Fellow forest advocate Sierra Nevada Conservancy (SNC), just issued an key report about the critical condition of the forests in the Sierra Nevada. The report is intended to inform policy makers, community members, businesses, and more of the dire current state of the forests of in that area. The 25 million-acre Sierra Nevada Region encompasses one-quarter of the state, and all or part of 22 counties.
The unhealthy condition of the forests is of serious importance. The Sierra Nevada region is an area of great significance to the State of California, comprising about 25% of California’s total land area, the region is also California’s principal watershed. According to the report, the area provides the origin of 60% of California’s developed water supply and is a major producer of wood products and hydro-electric power.
Wildfire has plagued the state in recent years. Last summer’s Rim Fire scorched 257,000 acres and this year’s Kings Fire has burned almost 100,000 acres. While the fire season is not over yet, California has already spent our $209 million wildfire fighting budget. The LA Times recently reported that “the state has long been king when it comes to spending on wildfires. By one estimate, $4 billion was spent combating wildfires in California from 2003-12, topping all other states.” This year CALFIRE has responded to nearly 5,000 fires, about 1,200 more than average for this time of the year.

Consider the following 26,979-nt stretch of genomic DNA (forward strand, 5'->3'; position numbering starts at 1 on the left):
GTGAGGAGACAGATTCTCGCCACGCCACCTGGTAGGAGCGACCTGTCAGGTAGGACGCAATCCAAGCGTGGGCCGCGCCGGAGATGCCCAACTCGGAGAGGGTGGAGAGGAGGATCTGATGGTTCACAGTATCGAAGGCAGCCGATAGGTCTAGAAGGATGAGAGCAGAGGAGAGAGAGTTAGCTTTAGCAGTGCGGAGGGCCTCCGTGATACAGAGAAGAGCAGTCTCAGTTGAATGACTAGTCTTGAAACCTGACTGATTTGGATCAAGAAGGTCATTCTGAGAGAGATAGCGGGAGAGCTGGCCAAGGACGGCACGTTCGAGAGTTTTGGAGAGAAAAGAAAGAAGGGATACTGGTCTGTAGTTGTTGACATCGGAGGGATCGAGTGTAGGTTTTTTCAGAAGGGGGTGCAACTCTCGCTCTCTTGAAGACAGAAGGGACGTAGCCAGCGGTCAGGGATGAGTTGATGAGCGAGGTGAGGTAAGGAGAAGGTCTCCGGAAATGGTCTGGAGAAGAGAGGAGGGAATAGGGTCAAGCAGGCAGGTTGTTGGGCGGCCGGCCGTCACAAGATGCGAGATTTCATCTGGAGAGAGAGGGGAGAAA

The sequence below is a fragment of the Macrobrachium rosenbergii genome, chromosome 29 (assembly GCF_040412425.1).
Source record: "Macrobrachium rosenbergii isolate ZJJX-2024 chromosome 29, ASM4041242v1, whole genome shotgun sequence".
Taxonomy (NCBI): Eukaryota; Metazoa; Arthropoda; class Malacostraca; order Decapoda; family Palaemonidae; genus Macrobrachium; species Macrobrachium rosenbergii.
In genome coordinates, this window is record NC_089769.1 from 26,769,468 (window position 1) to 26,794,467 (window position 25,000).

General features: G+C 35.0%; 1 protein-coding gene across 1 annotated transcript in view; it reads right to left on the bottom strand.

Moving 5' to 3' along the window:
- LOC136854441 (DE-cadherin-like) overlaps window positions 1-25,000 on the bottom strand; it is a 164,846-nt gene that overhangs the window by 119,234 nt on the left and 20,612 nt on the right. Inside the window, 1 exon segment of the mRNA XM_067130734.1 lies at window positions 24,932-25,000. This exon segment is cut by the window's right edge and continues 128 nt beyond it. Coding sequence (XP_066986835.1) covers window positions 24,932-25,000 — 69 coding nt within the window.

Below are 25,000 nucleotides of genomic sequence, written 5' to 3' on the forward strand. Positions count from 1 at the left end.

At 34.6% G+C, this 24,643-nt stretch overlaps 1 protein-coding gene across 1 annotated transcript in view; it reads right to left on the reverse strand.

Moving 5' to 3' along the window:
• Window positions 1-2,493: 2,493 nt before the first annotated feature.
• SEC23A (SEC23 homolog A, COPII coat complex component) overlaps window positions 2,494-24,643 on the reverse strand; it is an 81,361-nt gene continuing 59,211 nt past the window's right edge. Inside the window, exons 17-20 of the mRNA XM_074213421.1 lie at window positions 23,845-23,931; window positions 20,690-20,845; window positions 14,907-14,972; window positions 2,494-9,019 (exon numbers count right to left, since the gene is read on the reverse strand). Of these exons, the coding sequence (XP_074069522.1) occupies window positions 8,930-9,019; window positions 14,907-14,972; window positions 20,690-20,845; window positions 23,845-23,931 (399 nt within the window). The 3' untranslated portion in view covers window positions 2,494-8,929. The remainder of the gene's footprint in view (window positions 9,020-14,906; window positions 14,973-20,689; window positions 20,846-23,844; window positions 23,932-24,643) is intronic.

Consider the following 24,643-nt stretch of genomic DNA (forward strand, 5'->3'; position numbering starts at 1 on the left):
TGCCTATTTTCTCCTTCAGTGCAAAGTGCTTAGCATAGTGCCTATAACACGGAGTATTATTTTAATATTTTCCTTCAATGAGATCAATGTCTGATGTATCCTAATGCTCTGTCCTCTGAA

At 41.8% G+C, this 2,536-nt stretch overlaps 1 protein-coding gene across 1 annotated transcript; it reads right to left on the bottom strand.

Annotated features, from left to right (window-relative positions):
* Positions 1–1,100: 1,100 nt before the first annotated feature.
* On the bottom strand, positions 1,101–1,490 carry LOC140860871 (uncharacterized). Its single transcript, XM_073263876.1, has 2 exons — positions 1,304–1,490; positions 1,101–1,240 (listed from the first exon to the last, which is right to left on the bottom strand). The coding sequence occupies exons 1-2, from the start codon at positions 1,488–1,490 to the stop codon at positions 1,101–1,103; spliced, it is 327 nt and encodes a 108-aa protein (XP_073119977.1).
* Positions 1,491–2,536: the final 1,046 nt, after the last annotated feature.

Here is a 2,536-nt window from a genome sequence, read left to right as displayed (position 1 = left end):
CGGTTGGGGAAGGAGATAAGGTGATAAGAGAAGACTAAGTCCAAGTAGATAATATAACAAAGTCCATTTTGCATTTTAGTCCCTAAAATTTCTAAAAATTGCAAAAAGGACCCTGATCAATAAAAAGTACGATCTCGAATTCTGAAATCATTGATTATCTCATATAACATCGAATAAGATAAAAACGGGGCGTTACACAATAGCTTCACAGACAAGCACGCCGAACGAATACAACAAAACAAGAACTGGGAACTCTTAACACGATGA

Restoration is a way in which the forests can be helped. SNC’s report suggests state and federal officials to double or triple the current pace of forest restoration, including more mechanical thinning of overgrown forests, more use of fire to clear undergrowth, and construction of more biomass electrical generation plants to provide a market for wood chips from restoration projects. “The United States Forest Service Region 5 estimates that between six and nine million acres of the land they are responsible for managing in California are in need of restoration.”
We agree that it is extremely imperative for action to be taken to save these forests lands. They provide clean air, clean water, wildlife habit, recreation, and more. They are also essential to our state as a way to sequester carbon and fighting back against CO2 emissions.